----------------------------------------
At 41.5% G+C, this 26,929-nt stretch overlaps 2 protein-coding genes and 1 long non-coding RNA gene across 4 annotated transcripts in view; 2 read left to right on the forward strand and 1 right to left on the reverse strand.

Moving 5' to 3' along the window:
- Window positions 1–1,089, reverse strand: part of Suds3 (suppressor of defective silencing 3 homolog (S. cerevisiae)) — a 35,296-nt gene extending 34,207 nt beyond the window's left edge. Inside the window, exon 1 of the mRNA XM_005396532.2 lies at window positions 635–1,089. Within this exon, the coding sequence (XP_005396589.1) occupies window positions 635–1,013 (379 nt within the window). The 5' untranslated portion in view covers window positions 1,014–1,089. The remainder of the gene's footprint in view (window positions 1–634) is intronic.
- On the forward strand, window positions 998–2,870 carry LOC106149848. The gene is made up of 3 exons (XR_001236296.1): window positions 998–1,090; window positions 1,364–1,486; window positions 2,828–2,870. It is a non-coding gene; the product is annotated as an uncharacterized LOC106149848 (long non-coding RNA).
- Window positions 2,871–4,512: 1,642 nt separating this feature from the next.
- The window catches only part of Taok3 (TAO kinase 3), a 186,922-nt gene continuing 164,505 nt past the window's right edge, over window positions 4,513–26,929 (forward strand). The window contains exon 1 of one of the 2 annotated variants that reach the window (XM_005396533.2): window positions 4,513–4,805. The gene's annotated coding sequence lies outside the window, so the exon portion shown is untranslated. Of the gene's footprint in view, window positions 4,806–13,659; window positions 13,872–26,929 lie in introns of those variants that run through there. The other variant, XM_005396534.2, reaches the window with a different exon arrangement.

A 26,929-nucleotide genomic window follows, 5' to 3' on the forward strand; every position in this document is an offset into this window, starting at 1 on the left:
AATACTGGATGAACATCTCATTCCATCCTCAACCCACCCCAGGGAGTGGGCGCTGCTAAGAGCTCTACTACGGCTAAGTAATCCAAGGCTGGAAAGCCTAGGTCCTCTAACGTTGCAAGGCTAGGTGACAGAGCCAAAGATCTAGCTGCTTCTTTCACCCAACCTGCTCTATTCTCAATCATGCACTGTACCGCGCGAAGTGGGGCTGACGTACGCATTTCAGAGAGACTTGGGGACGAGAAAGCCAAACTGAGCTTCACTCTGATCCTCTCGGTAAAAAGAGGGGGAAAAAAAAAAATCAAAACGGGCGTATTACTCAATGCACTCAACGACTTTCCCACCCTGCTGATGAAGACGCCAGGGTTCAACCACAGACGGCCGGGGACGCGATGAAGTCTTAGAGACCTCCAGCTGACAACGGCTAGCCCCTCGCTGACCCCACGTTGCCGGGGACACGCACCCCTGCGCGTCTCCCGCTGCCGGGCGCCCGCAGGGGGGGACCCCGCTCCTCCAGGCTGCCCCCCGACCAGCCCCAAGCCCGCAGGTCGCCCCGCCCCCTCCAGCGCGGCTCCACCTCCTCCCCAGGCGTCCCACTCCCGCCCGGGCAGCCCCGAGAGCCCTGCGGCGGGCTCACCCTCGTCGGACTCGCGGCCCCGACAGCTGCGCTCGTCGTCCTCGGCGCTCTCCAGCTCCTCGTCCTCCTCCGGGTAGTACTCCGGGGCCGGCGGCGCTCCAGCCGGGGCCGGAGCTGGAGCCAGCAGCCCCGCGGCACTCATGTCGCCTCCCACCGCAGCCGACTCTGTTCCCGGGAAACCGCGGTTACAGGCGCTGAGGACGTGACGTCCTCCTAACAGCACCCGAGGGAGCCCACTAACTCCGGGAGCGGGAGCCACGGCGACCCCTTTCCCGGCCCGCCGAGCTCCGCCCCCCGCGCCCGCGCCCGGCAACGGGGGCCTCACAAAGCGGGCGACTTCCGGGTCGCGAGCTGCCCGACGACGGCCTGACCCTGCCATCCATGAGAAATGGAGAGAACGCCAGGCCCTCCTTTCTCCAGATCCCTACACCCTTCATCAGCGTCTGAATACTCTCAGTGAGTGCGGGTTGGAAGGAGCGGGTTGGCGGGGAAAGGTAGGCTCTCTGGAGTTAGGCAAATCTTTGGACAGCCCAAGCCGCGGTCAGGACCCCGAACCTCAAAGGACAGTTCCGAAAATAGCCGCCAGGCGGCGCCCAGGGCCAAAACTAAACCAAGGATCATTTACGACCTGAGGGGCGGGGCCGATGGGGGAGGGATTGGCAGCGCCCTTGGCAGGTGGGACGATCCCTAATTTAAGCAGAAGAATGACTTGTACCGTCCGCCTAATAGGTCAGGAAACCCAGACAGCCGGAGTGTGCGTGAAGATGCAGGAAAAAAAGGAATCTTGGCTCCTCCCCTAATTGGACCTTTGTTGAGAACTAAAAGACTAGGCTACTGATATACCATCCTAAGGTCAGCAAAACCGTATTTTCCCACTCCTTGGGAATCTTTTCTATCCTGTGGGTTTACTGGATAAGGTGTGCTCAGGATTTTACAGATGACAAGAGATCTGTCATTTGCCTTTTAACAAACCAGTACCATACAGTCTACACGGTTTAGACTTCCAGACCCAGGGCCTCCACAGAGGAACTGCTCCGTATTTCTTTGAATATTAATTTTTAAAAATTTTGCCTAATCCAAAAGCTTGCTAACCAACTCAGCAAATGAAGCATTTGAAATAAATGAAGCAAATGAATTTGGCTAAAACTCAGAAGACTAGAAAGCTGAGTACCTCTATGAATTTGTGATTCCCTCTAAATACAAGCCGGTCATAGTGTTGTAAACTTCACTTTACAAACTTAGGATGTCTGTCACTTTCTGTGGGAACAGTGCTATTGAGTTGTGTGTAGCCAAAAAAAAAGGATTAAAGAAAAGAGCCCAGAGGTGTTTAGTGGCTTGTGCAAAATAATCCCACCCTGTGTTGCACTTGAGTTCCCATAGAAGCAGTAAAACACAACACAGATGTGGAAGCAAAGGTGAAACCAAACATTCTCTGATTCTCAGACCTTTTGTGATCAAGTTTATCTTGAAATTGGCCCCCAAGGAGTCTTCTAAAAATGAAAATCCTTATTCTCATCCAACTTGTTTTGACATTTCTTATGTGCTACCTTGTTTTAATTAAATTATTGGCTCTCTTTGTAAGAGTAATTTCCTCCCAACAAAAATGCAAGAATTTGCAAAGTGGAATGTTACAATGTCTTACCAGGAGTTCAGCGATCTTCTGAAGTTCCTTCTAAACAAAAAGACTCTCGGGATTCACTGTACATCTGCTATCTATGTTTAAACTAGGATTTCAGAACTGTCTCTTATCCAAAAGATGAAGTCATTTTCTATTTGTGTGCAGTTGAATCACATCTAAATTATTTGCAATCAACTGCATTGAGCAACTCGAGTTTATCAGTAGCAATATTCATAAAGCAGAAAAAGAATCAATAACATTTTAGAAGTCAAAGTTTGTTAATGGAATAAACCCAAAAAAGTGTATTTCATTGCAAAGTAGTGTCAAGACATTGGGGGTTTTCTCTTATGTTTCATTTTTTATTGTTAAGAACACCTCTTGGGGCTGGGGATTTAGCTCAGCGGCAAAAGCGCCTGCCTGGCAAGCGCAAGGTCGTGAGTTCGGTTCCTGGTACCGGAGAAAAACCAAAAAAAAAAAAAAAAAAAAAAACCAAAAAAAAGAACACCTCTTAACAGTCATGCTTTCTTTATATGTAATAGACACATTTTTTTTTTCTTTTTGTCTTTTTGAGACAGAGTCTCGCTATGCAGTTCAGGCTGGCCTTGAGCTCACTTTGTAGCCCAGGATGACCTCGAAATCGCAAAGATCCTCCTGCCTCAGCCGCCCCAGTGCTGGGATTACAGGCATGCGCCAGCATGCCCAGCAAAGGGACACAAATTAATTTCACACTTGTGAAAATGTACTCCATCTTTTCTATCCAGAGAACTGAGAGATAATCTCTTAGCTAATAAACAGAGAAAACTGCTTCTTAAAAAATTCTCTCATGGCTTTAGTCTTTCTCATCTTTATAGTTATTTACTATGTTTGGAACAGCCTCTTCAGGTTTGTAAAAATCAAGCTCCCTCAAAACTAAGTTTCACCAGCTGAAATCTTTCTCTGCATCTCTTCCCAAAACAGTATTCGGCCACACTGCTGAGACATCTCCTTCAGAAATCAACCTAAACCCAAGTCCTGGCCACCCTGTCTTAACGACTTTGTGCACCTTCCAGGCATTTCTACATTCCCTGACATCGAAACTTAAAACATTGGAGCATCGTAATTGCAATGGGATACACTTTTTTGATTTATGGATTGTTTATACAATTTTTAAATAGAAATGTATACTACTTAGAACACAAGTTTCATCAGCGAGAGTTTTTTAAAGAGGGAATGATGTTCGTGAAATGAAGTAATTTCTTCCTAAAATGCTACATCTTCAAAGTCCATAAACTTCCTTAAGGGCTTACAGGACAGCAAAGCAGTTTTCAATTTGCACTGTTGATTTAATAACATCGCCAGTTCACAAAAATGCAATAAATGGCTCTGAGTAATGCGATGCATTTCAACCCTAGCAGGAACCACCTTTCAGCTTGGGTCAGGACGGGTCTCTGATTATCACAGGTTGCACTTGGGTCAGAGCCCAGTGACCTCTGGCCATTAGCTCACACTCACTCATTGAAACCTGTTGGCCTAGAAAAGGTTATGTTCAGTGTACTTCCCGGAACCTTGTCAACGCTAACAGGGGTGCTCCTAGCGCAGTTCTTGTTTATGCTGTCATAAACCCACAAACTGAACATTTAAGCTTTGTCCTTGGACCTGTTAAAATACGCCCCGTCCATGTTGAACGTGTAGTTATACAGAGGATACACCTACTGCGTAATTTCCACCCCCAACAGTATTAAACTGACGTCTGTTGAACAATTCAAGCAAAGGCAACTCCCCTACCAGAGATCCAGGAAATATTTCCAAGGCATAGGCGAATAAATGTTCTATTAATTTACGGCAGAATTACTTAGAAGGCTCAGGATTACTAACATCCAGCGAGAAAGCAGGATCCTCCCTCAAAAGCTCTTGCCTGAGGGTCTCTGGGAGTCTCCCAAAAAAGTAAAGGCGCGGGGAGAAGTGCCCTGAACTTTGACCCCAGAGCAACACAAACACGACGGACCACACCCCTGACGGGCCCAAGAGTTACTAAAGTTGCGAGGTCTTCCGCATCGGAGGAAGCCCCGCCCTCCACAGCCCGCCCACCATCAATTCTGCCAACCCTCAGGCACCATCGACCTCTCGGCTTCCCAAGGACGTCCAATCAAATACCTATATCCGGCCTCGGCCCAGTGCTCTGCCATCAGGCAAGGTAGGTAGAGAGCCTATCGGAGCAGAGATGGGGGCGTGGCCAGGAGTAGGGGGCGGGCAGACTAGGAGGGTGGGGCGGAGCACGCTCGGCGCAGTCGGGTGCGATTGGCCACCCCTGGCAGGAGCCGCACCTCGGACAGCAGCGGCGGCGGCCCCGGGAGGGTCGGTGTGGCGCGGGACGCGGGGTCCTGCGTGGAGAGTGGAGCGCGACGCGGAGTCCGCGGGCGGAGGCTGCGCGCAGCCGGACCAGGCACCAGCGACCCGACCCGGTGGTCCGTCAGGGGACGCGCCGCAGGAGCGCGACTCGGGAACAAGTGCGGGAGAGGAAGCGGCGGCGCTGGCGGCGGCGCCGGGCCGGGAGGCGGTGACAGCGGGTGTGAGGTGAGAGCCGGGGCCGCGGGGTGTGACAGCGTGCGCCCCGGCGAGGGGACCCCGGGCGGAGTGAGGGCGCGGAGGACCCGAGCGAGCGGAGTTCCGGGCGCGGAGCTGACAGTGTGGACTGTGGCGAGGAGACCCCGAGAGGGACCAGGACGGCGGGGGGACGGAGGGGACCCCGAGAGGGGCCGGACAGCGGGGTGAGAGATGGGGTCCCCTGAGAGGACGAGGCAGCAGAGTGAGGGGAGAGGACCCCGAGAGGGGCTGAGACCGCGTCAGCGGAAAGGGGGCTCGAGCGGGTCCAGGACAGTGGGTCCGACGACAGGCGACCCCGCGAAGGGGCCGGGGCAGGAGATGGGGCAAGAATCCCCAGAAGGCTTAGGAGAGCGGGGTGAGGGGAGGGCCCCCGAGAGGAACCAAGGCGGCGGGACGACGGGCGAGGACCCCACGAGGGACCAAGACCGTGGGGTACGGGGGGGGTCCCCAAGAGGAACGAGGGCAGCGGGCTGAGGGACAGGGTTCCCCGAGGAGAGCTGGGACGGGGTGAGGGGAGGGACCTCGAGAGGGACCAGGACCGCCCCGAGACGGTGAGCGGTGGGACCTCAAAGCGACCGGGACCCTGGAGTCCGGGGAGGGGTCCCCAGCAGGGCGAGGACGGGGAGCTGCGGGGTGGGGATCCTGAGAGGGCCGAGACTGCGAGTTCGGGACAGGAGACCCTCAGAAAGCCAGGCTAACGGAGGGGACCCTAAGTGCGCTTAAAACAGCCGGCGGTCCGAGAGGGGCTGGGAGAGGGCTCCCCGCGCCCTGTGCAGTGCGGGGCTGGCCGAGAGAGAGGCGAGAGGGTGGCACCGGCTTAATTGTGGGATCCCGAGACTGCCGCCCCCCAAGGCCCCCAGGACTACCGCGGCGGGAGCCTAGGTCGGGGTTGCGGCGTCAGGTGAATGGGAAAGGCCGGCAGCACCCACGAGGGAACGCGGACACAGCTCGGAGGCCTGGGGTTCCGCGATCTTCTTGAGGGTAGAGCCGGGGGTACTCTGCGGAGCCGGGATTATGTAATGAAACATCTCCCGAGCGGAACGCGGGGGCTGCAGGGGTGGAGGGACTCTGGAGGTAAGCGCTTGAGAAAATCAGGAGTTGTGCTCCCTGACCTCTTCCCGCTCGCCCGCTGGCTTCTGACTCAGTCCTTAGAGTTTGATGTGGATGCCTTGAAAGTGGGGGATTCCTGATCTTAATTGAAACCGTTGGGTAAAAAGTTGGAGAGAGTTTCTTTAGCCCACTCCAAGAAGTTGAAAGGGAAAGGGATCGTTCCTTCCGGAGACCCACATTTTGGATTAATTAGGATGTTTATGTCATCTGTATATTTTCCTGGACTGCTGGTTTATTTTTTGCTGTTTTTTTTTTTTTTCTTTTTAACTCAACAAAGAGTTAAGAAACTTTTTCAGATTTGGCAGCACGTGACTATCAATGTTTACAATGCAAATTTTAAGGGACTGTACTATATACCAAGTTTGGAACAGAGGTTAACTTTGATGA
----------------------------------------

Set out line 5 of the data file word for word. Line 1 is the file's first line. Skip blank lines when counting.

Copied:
- Window positions 2,871–4,512: 1,642 nt separating this feature from the next.